You’re walking across the park on a bright summer day when your foot accidentally steps in a hole. Before you know it, you’re in agony, crumpled in a heap, hoping no one notices your fall.
Been there before? We get it — it’s embarrassing, but it’s painful!
So, what exactly do you do? How do you tell if an injury will heal on its own and when you should seek treatment from a physical therapist? The easiest way to find out is to call one right now to see if your sprain, strain, or ankle pain requires further treatment.
What is the difference between a sprains and strains?
When it comes to ankles, this is one of the most commonly asked questions of a physical therapist. It’s actually much easier to differentiate between the two than you might think.
But before we can talk about the difference between a sprain and a strain, you need to know the difference between a tendon and a ligament. Tendons are strong, fibrous tissue that connects bone to muscle. Ligaments are similar types of strong connective tissues that bond one bone to another bone.
A sprain happens when the ligaments of a joint (your ankle, knee, wrist, elbow, etc.) are twisted so violently that these strong connective tissues are stretched or slightly torn.
Typically, with a sprain, the joint remains in place. A sprain can be mild resulting in only a few minutes or hours of pain, or it can be more severe, requiring physical therapy or even surgery.
A strain happens when the tendons that connect a muscle to bone are stretched or slightly torn. There are two types of strains—acute and chronic.
Acute strains happen as a result of an injury. You may slip on ice and fall, straining a muscle in your leg while you try to balance yourself. Chronic strains happen when you perform the same motion over and over.
Gymnasts, tennis players, golfers, and other athletes are likely to develop strains when they are not properly conditioned, do not stretch, or use improper equipment.
If you think you may be in need of physical therapy intervention for your sprain or strain, don’t hesitate to contact us. One of our physical therapists will evaluate the injured area to determine the best course of treatment for your needs.
How a PT can help relieve pain from sprains and strains
Interestingly enough, working with a physical therapist has more benefits than simply regaining your strength after an injury.
These medical professionals are highly trained movement experts who not only can help you recover from a sprain or strain, they can help you prevent injuries in the future. A physical therapist also offers drug-free pain relief that keeps you mobile and strengthens your body.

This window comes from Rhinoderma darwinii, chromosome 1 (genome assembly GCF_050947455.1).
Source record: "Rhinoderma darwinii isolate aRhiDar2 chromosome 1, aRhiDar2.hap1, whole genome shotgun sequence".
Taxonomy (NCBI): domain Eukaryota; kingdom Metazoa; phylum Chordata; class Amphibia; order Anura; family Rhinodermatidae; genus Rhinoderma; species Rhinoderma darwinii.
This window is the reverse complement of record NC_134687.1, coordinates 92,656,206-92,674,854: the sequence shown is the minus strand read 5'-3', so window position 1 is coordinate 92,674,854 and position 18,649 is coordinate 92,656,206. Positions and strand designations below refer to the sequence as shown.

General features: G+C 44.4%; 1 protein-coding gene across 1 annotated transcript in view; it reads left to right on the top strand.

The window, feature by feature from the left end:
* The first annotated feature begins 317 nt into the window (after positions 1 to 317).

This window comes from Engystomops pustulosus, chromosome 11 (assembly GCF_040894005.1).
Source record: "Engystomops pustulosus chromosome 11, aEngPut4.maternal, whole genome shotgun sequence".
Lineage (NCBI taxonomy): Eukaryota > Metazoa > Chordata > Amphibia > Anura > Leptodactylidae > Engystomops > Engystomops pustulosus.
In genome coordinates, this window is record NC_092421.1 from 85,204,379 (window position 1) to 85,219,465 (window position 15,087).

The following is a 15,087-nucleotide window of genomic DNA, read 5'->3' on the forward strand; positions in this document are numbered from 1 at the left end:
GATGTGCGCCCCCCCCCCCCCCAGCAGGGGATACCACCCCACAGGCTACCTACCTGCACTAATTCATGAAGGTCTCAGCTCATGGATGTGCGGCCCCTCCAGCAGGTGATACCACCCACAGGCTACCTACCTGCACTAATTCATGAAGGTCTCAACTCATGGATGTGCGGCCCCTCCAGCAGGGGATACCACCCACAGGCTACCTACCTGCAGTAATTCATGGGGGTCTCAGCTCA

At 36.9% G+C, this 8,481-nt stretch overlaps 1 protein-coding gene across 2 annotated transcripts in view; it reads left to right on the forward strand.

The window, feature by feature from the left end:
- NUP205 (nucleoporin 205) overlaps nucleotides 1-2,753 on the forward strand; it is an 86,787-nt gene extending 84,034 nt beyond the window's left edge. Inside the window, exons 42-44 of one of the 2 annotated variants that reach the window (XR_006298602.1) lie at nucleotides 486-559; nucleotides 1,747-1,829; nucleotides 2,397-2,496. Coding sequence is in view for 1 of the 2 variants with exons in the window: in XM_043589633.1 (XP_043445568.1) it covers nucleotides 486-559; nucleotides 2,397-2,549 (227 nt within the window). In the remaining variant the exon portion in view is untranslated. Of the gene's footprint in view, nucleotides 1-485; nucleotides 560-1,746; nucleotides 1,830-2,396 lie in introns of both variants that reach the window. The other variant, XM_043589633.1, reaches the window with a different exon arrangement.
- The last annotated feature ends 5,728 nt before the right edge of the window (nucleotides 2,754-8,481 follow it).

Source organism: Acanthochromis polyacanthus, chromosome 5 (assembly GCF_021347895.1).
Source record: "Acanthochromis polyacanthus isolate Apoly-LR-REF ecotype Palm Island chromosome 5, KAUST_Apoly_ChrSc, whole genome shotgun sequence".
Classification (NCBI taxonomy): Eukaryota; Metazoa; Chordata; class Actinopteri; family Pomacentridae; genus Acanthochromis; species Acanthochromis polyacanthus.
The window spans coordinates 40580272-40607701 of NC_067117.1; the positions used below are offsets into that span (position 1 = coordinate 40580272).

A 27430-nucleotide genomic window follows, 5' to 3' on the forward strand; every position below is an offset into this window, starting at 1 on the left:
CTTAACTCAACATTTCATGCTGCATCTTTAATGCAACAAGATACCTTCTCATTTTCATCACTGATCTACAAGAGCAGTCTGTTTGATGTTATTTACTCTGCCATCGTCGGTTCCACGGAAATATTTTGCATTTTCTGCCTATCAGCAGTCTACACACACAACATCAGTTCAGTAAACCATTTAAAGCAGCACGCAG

Physical therapy for a sprain or strain typically follows three steps. In the acute phase of the injury, pain relief is one of the primary goals. Severe sprains or strains are often painful.
If surgery is warranted to reconnect a ligament or tendon or repair a muscle, pain management will often make the difference between a patient who works hard in therapy and one who does not.
A physical therapist will offer several pain-relieving techniques—ice, heat, ultrasound, TENS, massage, and stretching. They will also teach patients how to administer these treatments on their own.
Your physical therapist will work on mending the injury in the second phase of physical therapy. The first two phases usually go hand in hand as your physical therapist works to help you restore motion in the joint where the sprain occurred or in the strained muscle.
After the injury has healed, a physical therapist will focus on injury prevention. If you don’t get correct treatment after spraining a joint, you’re more likely to do it again.
The same is true of strains. Strengthening the muscles surrounding an injured area can typically prevent future issues.
Are you looking for pain relief? Give us a call today
For more information or to find out more about physical therapy’s effects on sprains and strains, call us today. You don’t have to hope and pray that your pain dissipates on its own! It’s important to make sure the right attention is given to your injury so that it can heal properly and cause you as little discomfort in the future as possible. Our therapists are skilled movement specialists who know the best ways to help you recover and prevent future sprains and strains from occurring, so what are you waiting for? Pick up the phone today and give us a call!